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When scientists play god

The benefits of synthetic biology can’t be held hostage to fear-mongering maxims

india Updated: Jul 29, 2012 23:43 IST
Adam Rutherford,synthetic biology,hindustantimes

‘Playing god since 1660’ reads the motto on the Royal Society’s sign in a scene from The Pirates! In an Adventure with Scientists, the latest film from the makers of Wallace & Gromit. Now I can no longer enter the doors of our national science academy without quoting the Pirate Captain’s rallying cry, “Prepare to be boarded, nerds!”.

Earlier this year I presented a programme on synthetic biology. Our choice of title, ‘Playing god’, was not intended as a criticism of synthetic biologists, but rather to highlight an allegation they often face. The phrase is regularly used as a handy stick with which to beat those in the field. Scientists, critics claim, are meddling in matters that should be left to the gods.

That accusation has been made in attacks against many of the major scientific advances of the modern era, including the birth of the first IVF baby, Louise Brown, in 1978; the creation of Dolly the sheep in 1997; and the sequencing of the human genome in 2001. In all these scenarios, it’s not clear exactly what ‘playing God’ actually means.

The ability to design and build biological systems provides a new way to understand how living things work, yet the field is more about engineering than it is about science. However, many synthetic biologists are seeking to solve problems in more efficient ways than traditional engineering does, with potential applications ranging from fighting pollution and cancer to manufacturing fuel and drugs.

Researchers in California, for example, have created synthetic circuits for yeast cells that produce a chemical called artemisinin, a key anti-malarial drug. This will be cheaper than getting it from the plant Artemisia annua, the current production method. Meanwhile, a US-Swiss group has engineered a genetic circuit designed to detect and destroy cancer cells without inflicting the unintended damage caused by chemotherapy and radiotherapy.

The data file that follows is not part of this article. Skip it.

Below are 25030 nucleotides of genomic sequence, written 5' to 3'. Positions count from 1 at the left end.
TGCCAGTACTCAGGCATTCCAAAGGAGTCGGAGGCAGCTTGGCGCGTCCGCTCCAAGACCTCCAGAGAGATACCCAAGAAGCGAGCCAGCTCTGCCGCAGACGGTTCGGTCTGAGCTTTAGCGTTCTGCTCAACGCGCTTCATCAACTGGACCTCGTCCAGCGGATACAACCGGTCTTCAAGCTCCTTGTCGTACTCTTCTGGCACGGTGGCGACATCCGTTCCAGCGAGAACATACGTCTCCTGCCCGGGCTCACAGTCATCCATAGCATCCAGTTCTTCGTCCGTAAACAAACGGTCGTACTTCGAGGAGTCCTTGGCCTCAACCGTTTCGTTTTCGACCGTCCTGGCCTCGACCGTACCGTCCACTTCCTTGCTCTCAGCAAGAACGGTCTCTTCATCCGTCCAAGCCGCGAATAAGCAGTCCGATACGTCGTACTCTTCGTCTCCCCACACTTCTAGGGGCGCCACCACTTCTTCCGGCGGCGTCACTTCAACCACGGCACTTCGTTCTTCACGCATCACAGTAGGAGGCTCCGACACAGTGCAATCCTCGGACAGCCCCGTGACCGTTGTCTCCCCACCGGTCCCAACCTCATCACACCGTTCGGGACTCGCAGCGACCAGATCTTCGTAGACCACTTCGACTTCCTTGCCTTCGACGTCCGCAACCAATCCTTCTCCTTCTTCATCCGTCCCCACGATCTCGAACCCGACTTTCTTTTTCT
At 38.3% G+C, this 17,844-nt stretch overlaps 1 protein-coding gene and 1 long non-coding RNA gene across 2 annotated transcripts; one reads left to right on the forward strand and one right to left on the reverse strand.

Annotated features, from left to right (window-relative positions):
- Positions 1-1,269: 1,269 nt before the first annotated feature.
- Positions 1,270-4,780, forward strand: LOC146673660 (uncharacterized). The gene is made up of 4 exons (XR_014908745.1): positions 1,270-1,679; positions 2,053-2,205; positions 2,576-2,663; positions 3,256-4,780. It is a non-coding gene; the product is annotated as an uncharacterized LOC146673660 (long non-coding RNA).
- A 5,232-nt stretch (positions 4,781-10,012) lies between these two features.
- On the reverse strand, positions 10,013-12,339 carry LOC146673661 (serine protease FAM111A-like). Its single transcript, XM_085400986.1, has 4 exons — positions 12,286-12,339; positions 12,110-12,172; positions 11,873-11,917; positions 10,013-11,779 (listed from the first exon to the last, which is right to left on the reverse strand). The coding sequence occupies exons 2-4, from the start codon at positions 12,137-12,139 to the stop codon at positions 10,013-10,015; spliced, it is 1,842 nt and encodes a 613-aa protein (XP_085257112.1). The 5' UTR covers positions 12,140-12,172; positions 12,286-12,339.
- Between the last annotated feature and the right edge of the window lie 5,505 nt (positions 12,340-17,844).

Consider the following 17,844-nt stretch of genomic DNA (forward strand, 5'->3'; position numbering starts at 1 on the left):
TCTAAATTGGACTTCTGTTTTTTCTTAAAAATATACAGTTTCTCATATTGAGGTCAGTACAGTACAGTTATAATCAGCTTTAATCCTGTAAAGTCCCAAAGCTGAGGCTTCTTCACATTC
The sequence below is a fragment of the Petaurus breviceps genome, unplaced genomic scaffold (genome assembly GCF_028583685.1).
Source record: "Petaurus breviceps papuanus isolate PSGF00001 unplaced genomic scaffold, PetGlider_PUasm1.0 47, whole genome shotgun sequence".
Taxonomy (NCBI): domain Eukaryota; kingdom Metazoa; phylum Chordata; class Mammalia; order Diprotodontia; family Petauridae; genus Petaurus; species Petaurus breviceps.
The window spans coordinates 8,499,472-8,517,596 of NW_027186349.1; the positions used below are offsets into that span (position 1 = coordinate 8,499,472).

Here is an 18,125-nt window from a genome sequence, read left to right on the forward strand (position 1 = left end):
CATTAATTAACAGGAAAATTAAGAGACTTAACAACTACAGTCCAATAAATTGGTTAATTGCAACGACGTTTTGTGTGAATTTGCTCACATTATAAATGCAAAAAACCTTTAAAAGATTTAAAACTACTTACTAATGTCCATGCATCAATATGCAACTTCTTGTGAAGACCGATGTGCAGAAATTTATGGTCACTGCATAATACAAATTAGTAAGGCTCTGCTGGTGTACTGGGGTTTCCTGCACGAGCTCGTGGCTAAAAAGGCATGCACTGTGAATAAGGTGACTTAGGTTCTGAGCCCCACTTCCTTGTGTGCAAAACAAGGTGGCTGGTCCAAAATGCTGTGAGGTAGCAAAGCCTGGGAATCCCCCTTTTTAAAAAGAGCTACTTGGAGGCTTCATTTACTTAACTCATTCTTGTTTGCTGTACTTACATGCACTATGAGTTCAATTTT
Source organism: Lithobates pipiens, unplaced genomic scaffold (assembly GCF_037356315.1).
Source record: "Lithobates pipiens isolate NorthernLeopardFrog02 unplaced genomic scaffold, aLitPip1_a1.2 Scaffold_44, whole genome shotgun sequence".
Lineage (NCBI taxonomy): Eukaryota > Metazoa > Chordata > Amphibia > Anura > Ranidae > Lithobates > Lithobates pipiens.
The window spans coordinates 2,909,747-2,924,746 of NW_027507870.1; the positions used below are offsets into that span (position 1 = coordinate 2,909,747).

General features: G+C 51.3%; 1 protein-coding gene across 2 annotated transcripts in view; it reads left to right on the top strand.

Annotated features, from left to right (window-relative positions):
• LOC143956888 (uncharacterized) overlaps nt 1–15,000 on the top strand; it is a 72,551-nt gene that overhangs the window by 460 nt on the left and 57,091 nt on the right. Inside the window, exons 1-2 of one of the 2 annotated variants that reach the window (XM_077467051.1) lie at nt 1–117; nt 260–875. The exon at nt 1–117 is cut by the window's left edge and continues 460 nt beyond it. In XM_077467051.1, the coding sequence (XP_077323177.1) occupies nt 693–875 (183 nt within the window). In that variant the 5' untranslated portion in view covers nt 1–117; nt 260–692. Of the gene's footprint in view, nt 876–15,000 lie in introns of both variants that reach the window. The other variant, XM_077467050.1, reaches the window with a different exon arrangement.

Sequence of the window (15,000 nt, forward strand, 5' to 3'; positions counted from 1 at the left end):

Prometheus, a titan in Greek mythology, stole fire from the gods and gave it to humans. His punishment was to be bound to a rock, have his liver plucked out by an eagle and regrown overnight, so that his ordeal could be played out repeatedly. The idea — and the negative connotations — of humans acquiring god-like powers is culturally embedded in legends such as this.

Yet, there is almost no aspect of human behaviour that isn’t some form of manipulation of the environment for our own purposes. Farming, which we’ve been doing for more than 10,000 years, is quite the opposite of natural. Breeding, known scientifically as ‘artificial selection’, is the process of mixing genes by design to engineer cheap and plentiful food.

Detractors use the phrase ‘playing god’ to provoke emotive opposition without defining what it is about synthetic biology that is qualitatively different to the previous advances that they benefit from every day. Should we go back to the time before humans started playing god through their development of sanitation, vaccines and measures to counter widespread child mortality?

There will be few aspects of our lives that will remain untouched by synthetic biology. Advancing technology is not risk-free, and needs to be regulated, understood and, if necessary, curtailed. But those decisions need to be made as part of informed public conversations about the relative risks and benefits. The opportunities are too great for synthetic biology to be written off with fear-mongering maxims.

If playing god involves developing technologies that cure diseases, clean up pollution and create new forms of fuel, then these potential benefits need to be considered without the burden of vague, simplistic soundbites. Only with engaged and rational public discussions about what a technology such as synthetic biology means, and what it can and can’t achieve, can we harness it to create a better future.

The Guardian

First Published: Jul 29, 2012 23:41 IST